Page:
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Old 06-18-2008, 10:58 AM   #1
spellinator
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Using scp in an Automated Way - How?


I'm using the scp command like this:

scp -p root@ip_address:/u/backups/bkup1* ./

...but it prompts for a password.

The man page shows a reference to an identity file that can be used with the -i option. How do I create an identify file?

Or is there a better way to create an automated copy between two servers?

I want to do this every night at 1 AM, so I want to setup something to cron. Any ideas are welcomed.


Thanks,
Danny
 
Old 06-18-2008, 11:04 AM   #2
ncsuapex
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you can set up a SSh key between the 2 servers.

http://www.linuxquestions.org/linux/...ation_with_ssh
 
Old 06-18-2008, 11:08 AM   #3
netdog
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Generate keys...

Hey, the best bet for this is to set up a public/private key set for the deal. If you keep the private key on the originator and the public key on the target machine you can do the copy without a password (the keys will validate the login).

I would highly recommend the OReilly Linux Server Hacks book for the details. The section on SSH is well worth the time if you are moving files (or yourself) around between servers. In just a few pages it can totally change the way you run around inside you own machines.

Good Luck!
 
Old 06-18-2008, 11:20 AM   #4
jschiwal
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Edit the sshd_config file so that the server uses public key authentication rather than password authentication. Then add your public key to the authorized_keys file on the server. This is explained in the sshd_config man page and the comments of the sshd_config file. Consider adding a "from=" option to your entry in the authorized_keys file. The info for this is in the sshd man page.

If possible, try to log as a different user. For example, create a regular user for backup purposes (lets say buser) and save the backups in that users home directory instead of in /root.
The cron job can still be run as root on the local machine. Simply use a command like "scp -p buser@ip_address:/u/backups/bkup1* ./" instead.

The root account is a known entity. If you can disable root ssh logins you will be much safer.

Also, saving the files to /home/buser or another directory where buser has write access instead of /root. Remember that the ext3 and other filesystems reserve a percentage of drive space on the filesystem for the root user. That way if the drive is full (to normal users), the root user still has some wiggle room to work and remedy the problem. The /root directory is usually on the root (/) partition. If that fills up it could cause more problems than if the /home or /var/ partition filled up (asuming they are on their own partitions).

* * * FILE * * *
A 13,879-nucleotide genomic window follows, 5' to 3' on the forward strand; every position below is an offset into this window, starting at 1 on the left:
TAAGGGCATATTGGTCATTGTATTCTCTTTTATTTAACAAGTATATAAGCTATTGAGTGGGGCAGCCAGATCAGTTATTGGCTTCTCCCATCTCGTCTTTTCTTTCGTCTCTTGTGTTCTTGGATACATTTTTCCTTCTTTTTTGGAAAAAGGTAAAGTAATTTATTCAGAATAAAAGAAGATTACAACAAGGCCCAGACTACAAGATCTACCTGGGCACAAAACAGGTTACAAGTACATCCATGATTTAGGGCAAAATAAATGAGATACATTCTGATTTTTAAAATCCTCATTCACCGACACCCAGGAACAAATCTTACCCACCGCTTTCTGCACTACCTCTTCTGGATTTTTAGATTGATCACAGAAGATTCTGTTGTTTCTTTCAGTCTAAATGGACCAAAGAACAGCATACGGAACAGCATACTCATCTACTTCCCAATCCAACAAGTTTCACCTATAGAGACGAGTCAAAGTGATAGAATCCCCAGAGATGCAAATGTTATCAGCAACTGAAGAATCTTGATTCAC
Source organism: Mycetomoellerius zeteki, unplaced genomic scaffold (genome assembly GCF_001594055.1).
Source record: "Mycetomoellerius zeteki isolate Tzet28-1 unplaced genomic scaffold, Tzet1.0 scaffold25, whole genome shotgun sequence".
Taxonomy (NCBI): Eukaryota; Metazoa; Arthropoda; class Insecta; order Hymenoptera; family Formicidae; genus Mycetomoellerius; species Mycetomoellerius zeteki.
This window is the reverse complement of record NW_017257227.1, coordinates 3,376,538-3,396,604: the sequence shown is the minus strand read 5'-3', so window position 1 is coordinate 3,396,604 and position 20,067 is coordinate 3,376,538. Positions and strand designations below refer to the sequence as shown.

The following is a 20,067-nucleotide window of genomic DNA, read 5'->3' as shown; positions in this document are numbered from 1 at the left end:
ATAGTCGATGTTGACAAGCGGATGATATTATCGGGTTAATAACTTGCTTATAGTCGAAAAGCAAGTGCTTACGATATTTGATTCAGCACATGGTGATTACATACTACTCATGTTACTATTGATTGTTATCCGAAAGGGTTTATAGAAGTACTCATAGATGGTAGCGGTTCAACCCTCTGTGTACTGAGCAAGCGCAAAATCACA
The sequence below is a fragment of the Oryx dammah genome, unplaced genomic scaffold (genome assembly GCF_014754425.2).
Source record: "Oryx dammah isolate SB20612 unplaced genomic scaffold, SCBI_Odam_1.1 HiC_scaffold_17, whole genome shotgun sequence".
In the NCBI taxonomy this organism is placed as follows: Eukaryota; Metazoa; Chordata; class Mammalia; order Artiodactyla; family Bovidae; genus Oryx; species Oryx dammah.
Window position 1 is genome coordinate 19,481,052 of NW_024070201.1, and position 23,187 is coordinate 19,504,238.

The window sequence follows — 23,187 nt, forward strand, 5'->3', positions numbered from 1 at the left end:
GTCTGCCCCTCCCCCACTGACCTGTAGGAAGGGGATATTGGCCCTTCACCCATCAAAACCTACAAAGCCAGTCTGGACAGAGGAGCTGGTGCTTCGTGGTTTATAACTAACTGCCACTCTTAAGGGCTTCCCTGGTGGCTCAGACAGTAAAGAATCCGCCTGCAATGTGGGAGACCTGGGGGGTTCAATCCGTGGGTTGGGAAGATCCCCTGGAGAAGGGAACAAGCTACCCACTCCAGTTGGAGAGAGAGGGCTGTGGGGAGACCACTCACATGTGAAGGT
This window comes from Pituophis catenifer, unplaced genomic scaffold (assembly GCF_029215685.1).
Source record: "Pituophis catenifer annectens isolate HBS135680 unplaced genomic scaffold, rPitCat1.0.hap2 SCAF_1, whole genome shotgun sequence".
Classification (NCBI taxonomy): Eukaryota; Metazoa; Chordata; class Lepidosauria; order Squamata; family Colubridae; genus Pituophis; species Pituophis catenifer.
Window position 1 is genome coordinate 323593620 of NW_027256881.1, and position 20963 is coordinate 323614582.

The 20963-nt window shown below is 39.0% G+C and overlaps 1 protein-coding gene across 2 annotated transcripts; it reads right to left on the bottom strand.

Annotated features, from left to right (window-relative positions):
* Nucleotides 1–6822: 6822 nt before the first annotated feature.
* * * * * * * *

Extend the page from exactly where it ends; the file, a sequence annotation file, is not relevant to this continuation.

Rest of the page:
Old 06-18-2008, 03:49 PM   #5
spellinator
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Thanks for the Replies

Regarding the book, OReilly Linux Server Hacks:
Do you mean this one?
http://www.amazon.com/Linux-Server-H...3818449&sr=1-8
 
Old 06-18-2008, 04:31 PM   #6
spellinator
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Quote:
Originally Posted by jschiwal View Post
Edit the sshd_config file so that the server uses public key authentication rather than password authentication.
Will this create a problem if I try to access when an SSH session from my Windows PC?

I mean, won't I need the public key installed on my Windows PC for it to work?


Thanks,
Danny
 
Old 06-18-2008, 06:58 PM   #7
jschiwal
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If you use putty, there is a keygen.exe program that you can use to load in your private key (*.ppk). Load in your key and near the top of the window, the public key is displayed. You can highlight and copy this key, which is compatible with openssh's authorized_keys file. The putty keygen program even points this out.
 
Old 06-19-2008, 04:11 PM   #8
Lantzvillian
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You can use a keypair like mentioned above, or use Expect. Which automates prompts.
 
Old 06-20-2008, 11:07 AM   #9
netdog
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yep, that's the book. $20 bucks and it has saved my butt more than once.
 
Old 06-26-2008, 05:09 PM   #10
spellinator
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Quote:
Originally Posted by jschiwal View Post
If you use putty, there is a keygen.exe program that you can use to load in your private key (*.ppk). Load in your key and near the top of the window, the public key is displayed. You can highlight and copy this key, which is compatible with openssh's authorized_keys file. The putty keygen program even points this out.
Where do I get this keygen.exe? I tried to Google it, but I see a lot of hits that say it is a trojan.
 
Old 06-28-2008, 04:05 PM   #11
cojo
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spellinator,

you are looking for the wrong command. You should be looking for ssh-keygen to create a private/public key. You can easily create the key as follow:

1. ssh-keygen -t rsa
a. (select default unless you want to use passphase)
b. this will create 2 files in /home/userid/.ssh directory (id_rsa & id_rsa.pub)
c. cd /home/userid/.ssh
2. scp id_rsa.pub userid@server:.ssh/authorized_keys
3. repeat step 1 and 2 to all other servers

This will let you ssh and scp between server without password.

John
 
Old 09-04-2008, 12:41 AM   #12
mohdshakir
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cojo:

I guess it's not really a good idea to just replace the authorized_key file with the public key. I prefer to use ssh-copy-id instead.

Last edited by mohdshakir; 02-18-2009 at 05:41 PM.
 
  


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